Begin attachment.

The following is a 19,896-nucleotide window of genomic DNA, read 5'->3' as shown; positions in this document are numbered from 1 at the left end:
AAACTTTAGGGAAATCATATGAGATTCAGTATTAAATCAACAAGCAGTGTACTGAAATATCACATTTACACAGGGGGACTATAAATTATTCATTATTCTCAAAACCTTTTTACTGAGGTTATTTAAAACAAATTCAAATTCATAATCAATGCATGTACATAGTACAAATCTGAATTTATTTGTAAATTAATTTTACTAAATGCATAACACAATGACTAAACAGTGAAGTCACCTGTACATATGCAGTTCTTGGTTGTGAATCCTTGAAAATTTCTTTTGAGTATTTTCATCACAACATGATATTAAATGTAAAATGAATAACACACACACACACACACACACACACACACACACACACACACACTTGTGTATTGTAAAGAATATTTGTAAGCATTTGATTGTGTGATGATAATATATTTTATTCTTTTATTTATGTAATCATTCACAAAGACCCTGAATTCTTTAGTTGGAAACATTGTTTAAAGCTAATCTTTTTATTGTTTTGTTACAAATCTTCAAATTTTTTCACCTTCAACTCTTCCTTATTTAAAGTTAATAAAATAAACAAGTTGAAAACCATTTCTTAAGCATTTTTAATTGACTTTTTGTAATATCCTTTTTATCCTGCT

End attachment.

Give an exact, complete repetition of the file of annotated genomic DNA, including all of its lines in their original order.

The following is a 19,896-nucleotide window of genomic DNA, read 5'->3' as shown; positions in this document are numbered from 1 at the left end:
AAACTTTAGGGAAATCATATGAGATTCAGTATTAAATCAACAAGCAGTGTACTGAAATATCACATTTACACAGGGGGACTATAAATTATTCATTATTCTCAAAACCTTTTTACTGAGGTTATTTAAAACAAATTCAAATTCATAATCAATGCATGTACATAGTACAAATCTGAATTTATTTGTAAATTAATTTTACTAAATGCATAACACAATGACTAAACAGTGAAGTCACCTGTACATATGCAGTTCTTGGTTGTGAATCCTTGAAAATTTCTTTTGAGTATTTTCATCACAACATGATATTAAATGTAAAATGAATAACACACACACACACACACACACACACACACACACACACACACACTTGTGTATTGTAAAGAATATTTGTAAGCATTTGATTGTGTGATGATAATATATTTTATTCTTTTATTTATGTAATCATTCACAAAGACCCTGAATTCTTTAGTTGGAAACATTGTTTAAAGCTAATCTTTTTATTGTTTTGTTACAAATCTTCAAATTTTTTCACCTTCAACTCTTCCTTATTTAAAGTTAATAAAATAAACAAGTTGAAAACCATTTCTTAAGCATTTTTAATTGACTTTTTGTAATATCCTTTTTATCCTGCT